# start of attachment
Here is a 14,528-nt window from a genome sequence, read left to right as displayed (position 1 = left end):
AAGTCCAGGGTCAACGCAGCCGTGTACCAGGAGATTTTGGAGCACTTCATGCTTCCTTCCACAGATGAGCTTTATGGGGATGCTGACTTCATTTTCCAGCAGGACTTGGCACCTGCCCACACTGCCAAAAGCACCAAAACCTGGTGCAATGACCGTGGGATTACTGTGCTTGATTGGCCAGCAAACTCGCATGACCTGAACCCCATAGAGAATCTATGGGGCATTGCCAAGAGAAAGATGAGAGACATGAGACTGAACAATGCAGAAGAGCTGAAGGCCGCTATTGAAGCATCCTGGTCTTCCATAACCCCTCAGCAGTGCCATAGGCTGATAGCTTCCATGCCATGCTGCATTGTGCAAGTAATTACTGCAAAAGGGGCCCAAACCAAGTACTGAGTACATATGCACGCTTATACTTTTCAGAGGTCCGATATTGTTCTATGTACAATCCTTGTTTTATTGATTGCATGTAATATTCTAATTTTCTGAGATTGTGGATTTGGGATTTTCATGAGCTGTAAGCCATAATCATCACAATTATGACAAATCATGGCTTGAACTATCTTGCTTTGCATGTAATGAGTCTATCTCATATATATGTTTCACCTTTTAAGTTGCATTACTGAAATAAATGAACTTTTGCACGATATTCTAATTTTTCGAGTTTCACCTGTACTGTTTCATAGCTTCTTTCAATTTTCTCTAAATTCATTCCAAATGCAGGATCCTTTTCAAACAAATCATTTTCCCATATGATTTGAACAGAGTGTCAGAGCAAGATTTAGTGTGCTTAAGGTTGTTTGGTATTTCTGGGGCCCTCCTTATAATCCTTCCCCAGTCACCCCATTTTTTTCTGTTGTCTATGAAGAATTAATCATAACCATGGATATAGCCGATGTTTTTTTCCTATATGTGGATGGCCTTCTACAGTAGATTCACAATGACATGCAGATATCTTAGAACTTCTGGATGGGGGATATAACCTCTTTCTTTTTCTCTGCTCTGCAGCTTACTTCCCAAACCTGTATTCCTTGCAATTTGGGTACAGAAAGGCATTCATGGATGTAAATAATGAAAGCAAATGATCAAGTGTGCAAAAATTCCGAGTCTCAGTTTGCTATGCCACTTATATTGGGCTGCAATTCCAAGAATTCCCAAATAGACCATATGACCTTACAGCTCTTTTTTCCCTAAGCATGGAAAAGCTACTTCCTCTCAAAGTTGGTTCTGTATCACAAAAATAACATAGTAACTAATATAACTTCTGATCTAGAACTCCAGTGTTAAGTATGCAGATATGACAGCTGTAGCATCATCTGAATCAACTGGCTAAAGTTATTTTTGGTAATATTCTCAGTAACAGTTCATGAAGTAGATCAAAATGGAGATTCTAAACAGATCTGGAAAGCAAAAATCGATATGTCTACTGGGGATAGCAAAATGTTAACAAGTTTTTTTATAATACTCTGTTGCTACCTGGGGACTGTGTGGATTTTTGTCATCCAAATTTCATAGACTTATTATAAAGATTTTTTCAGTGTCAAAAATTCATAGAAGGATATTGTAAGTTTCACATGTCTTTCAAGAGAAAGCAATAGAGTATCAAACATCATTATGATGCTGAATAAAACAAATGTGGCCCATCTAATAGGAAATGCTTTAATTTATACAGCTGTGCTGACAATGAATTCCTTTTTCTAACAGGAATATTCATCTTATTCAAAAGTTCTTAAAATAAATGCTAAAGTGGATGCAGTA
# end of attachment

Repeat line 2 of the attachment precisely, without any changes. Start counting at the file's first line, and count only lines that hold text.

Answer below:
AAGTCCAGGGTCAACGCAGCCGTGTACCAGGAGATTTTGGAGCACTTCATGCTTCCTTCCACAGATGAGCTTTATGGGGATGCTGACTTCATTTTCCAGCAGGACTTGGCACCTGCCCACACTGCCAAAAGCACCAAAACCTGGTGCAATGACCGTGGGATTACTGTGCTTGATTGGCCAGCAAACTCGCATGACCTGAACCCCATAGAGAATCTATGGGGCATTGCCAAGAGAAAGATGAGAGACATGAGACTGAACAATGCAGAAGAGCTGAAGGCCGCTATTGAAGCATCCTGGTCTTCCATAACCCCTCAGCAGTGCCATAGGCTGATAGCTTCCATGCCATGCTGCATTGTGCAAGTAATTACTGCAAAAGGGGCCCAAACCAAGTACTGAGTACATATGCACGCTTATACTTTTCAGAGGTCCGATATTGTTCTATGTACAATCCTTGTTTTATTGATTGCATGTAATATTCTAATTTTCTGAGATTGTGGATTTGGGATTTTCATGAGCTGTAAGCCATAATCATCACAATTATGACAAATCATGGCTTGAACTATCTTGCTTTGCATGTAATGAGTCTATCTCATATATATGTTTCACCTTTTAAGTTGCATTACTGAAATAAATGAACTTTTGCACGATATTCTAATTTTTCGAGTTTCACCTGTACTGTTTCATAGCTTCTTTCAATTTTCTCTAAATTCATTCCAAATGCAGGATCCTTTTCAAACAAATCATTTTCCCATATGATTTGAACAGAGTGTCAGAGCAAGATTTAGTGTGCTTAAGGTTGTTTGGTATTTCTGGGGCCCTCCTTATAATCCTTCCCCAGTCACCCCATTTTTTTCTGTTGTCTATGAAGAATTAATCATAACCATGGATATAGCCGATGTTTTTTTCCTATATGTGGATGGCCTTCTACAGTAGATTCACAATGACATGCAGATATCTTAGAACTTCTGGATGGGGGATATAACCTCTTTCTTTTTCTCTGCTCTGCAGCTTACTTCCCAAACCTGTATTCCTTGCAATTTGGGTACAGAAAGGCATTCATGGATGTAAATAATGAAAGCAAATGATCAAGTGTGCAAAAATTCCGAGTCTCAGTTTGCTATGCCACTTATATTGGGCTGCAATTCCAAGAATTCCCAAATAGACCATATGACCTTACAGCTCTTTTTTCCCTAAGCATGGAAAAGCTACTTCCTCTCAAAGTTGGTTCTGTATCACAAAAATAACATAGTAACTAATATAACTTCTGATCTAGAACTCCAGTGTTAAGTATGCAGATATGACAGCTGTAGCATCATCTGAATCAACTGGCTAAAGTTATTTTTGGTAATATTCTCAGTAACAGTTCATGAAGTAGATCAAAATGGAGATTCTAAACAGATCTGGAAAGCAAAAATCGATATGTCTACTGGGGATAGCAAAATGTTAACAAGTTTTTTTATAATACTCTGTTGCTACCTGGGGACTGTGTGGATTTTTGTCATCCAAATTTCATAGACTTATTATAAAGATTTTTTCAGTGTCAAAAATTCATAGAAGGATATTGTAAGTTTCACATGTCTTTCAAGAGAAAGCAATAGAGTATCAAACATCATTATGATGCTGAATAAAACAAATGTGGCCCATCTAATAGGAAATGCTTTAATTTATACAGCTGTGCTGACAATGAATTCCTTTTTCTAACAGGAATATTCATCTTATTCAAAAGTTCTTAAAATAAATGCTAAAGTGGATGCAGTA